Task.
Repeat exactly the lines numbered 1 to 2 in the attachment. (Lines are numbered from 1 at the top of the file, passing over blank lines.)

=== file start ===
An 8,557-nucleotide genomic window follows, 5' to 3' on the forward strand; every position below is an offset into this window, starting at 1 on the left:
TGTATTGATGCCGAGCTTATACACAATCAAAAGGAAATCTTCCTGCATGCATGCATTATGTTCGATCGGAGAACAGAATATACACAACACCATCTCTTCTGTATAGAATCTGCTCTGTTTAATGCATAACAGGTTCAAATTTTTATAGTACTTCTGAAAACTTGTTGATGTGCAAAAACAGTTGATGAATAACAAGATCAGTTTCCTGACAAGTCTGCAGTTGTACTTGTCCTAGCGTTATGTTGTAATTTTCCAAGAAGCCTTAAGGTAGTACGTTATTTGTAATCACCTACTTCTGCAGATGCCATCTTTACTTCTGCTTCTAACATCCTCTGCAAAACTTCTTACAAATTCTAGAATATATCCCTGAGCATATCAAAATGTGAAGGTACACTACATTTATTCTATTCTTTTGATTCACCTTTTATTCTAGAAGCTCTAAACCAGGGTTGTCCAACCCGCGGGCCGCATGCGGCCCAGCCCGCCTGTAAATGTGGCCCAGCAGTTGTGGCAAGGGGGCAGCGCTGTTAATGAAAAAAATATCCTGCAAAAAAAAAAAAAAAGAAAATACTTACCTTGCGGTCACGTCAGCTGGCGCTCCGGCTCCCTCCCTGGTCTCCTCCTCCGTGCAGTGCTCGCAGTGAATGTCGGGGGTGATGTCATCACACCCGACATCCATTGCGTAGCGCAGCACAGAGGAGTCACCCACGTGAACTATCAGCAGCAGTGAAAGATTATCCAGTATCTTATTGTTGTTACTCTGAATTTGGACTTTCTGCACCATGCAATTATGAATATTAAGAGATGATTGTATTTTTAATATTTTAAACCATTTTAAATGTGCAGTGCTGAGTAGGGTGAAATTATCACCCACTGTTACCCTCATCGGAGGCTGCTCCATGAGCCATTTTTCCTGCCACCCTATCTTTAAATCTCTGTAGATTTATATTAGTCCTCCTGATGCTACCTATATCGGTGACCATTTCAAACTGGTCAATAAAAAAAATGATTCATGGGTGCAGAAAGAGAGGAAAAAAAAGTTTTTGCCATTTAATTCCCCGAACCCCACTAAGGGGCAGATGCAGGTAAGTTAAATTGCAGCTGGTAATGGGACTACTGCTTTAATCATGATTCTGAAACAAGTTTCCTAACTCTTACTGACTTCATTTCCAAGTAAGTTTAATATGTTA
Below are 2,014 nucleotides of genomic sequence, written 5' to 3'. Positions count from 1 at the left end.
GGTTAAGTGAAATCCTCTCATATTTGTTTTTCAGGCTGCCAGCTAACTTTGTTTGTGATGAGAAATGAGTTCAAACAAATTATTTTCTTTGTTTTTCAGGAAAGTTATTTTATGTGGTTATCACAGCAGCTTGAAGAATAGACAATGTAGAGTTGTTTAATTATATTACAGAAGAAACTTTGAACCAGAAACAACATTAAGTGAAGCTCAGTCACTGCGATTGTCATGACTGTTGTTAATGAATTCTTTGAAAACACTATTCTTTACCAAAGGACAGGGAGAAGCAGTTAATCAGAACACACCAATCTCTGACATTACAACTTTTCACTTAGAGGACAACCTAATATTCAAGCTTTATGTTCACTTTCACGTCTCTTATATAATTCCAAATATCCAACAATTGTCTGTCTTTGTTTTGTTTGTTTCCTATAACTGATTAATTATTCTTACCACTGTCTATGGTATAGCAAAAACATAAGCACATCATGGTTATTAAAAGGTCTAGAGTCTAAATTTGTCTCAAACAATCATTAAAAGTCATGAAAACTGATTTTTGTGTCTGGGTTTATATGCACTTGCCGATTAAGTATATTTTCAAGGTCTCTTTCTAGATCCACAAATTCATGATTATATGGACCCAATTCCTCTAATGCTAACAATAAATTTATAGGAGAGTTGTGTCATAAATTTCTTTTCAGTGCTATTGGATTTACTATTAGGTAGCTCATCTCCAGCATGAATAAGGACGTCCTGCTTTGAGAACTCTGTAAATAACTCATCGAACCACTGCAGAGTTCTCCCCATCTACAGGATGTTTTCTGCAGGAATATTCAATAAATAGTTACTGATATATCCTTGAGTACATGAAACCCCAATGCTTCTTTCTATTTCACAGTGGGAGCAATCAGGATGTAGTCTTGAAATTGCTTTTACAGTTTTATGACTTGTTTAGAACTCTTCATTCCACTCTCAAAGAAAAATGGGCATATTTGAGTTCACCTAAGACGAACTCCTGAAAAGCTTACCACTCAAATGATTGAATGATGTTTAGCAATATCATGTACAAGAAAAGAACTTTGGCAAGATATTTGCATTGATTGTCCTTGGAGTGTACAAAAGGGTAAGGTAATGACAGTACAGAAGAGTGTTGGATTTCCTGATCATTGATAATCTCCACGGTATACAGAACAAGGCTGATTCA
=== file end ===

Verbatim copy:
An 8,557-nucleotide genomic window follows, 5' to 3' on the forward strand; every position below is an offset into this window, starting at 1 on the left:
TGTATTGATGCCGAGCTTATACACAATCAAAAGGAAATCTTCCTGCATGCATGCATTATGTTCGATCGGAGAACAGAATATACACAACACCATCTCTTCTGTATAGAATCTGCTCTGTTTAATGCATAACAGGTTCAAATTTTTATAGTACTTCTGAAAACTTGTTGATGTGCAAAAACAGTTGATGAATAACAAGATCAGTTTCCTGACAAGTCTGCAGTTGTACTTGTCCTAGCGTTATGTTGTAATTTTCCAAGAAGCCTTAAGGTAGTACGTTATTTGTAATCACCTACTTCTGCAGATGCCATCTTTACTTCTGCTTCTAACATCCTCTGCAAAACTTCTTACAAATTCTAGAATATATCCCTGAGCATATCAAAATGTGAAGGTACACTACATTTATTCTATTCTTTTGATTCACCTTTTATTCTAGAAGCTCTAAACCAGGGTTGTCCAACCCGCGGGCCGCATGCGGCCCAGCCCGCCTGTAAATGTGGCCCAGCAGTTGTGGCAAGGGGGCAGCGCTGTTAATGAAAAAAATATCCTGCAAAAAAAAAAAAAAAGAAAATACTTACCTTGCGGTCACGTCAGCTGGCGCTCCGGCTCCCTCCCTGGTCTCCTCCTCCGTGCAGTGCTCGCAGTGAATGTCGGGGGTGATGTCATCACACCCGACATCCATTGCGTAGCGCAGCACAGAGGAGTCACCCACGTGAACTATCAGCAGCAGTGAAAGATTATCCAGTATCTTATTGTTGTTACTCTGAATTTGGACTTTCTGCACCATGCAATTATGAATATTAAGAGATGATTGTATTTTTAATATTTTAAACCATTTTAAATGTGCAGTGCTGAGTAGGGTGAAATTATCACCCACTGTTACCCTCATCGGAGGCTGCTCCATGAGCCATTTTTCCTGCCACCCTATCTTTAAATCTCTGTAGATTTATATTAGTCCTCCTGATGCTACCTATATCGGTGACCATTTCAAACTGGTCAATAAAAAAAATGATTCATGGGTGCAGAAAGAGAGGAAAAAAAAGTTTTTGCCATTTAATTCCCCGAACCCCACTAAGGGGCAGATGCAGGTAAGTTAAATTGCAGCTGGTAATGGGACTACTGCTTTAATCATGATTCTGAAACAAGTTTCCTAACTCTTACTGACTTCATTTCCAAGTAAGTTTAATATGTTA